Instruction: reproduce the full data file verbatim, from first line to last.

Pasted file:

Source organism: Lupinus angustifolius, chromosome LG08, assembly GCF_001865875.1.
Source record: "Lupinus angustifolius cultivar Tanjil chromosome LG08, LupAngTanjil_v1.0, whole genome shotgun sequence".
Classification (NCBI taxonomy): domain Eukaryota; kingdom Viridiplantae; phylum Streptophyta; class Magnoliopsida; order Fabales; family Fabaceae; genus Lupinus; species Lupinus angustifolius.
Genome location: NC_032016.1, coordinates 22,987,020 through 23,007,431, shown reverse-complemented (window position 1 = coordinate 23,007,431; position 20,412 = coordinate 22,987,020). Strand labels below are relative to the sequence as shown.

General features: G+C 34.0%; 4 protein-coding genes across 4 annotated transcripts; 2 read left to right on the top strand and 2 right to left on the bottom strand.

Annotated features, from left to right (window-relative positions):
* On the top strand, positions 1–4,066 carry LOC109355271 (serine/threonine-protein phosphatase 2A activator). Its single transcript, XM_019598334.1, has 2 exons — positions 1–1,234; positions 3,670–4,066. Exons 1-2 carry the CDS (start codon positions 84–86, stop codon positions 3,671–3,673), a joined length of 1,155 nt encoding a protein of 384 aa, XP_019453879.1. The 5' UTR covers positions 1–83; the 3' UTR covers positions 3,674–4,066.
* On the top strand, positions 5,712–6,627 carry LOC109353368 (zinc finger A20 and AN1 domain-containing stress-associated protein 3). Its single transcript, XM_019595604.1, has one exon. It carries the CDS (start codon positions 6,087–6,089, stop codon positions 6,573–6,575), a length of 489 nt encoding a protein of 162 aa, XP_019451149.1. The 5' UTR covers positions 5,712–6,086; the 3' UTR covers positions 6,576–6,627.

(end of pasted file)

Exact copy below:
Source organism: Lupinus angustifolius, chromosome LG08, assembly GCF_001865875.1.
Source record: "Lupinus angustifolius cultivar Tanjil chromosome LG08, LupAngTanjil_v1.0, whole genome shotgun sequence".
Classification (NCBI taxonomy): domain Eukaryota; kingdom Viridiplantae; phylum Streptophyta; class Magnoliopsida; order Fabales; family Fabaceae; genus Lupinus; species Lupinus angustifolius.
Genome location: NC_032016.1, coordinates 22,987,020 through 23,007,431, shown reverse-complemented (window position 1 = coordinate 23,007,431; position 20,412 = coordinate 22,987,020). Strand labels below are relative to the sequence as shown.

General features: G+C 34.0%; 4 protein-coding genes across 4 annotated transcripts; 2 read left to right on the top strand and 2 right to left on the bottom strand.

Annotated features, from left to right (window-relative positions):
* On the top strand, positions 1–4,066 carry LOC109355271 (serine/threonine-protein phosphatase 2A activator). Its single transcript, XM_019598334.1, has 2 exons — positions 1–1,234; positions 3,670–4,066. Exons 1-2 carry the CDS (start codon positions 84–86, stop codon positions 3,671–3,673), a joined length of 1,155 nt encoding a protein of 384 aa, XP_019453879.1. The 5' UTR covers positions 1–83; the 3' UTR covers positions 3,674–4,066.
* On the top strand, positions 5,712–6,627 carry LOC109353368 (zinc finger A20 and AN1 domain-containing stress-associated protein 3). Its single transcript, XM_019595604.1, has one exon. It carries the CDS (start codon positions 6,087–6,089, stop codon positions 6,573–6,575), a length of 489 nt encoding a protein of 162 aa, XP_019451149.1. The 5' UTR covers positions 5,712–6,086; the 3' UTR covers positions 6,576–6,627.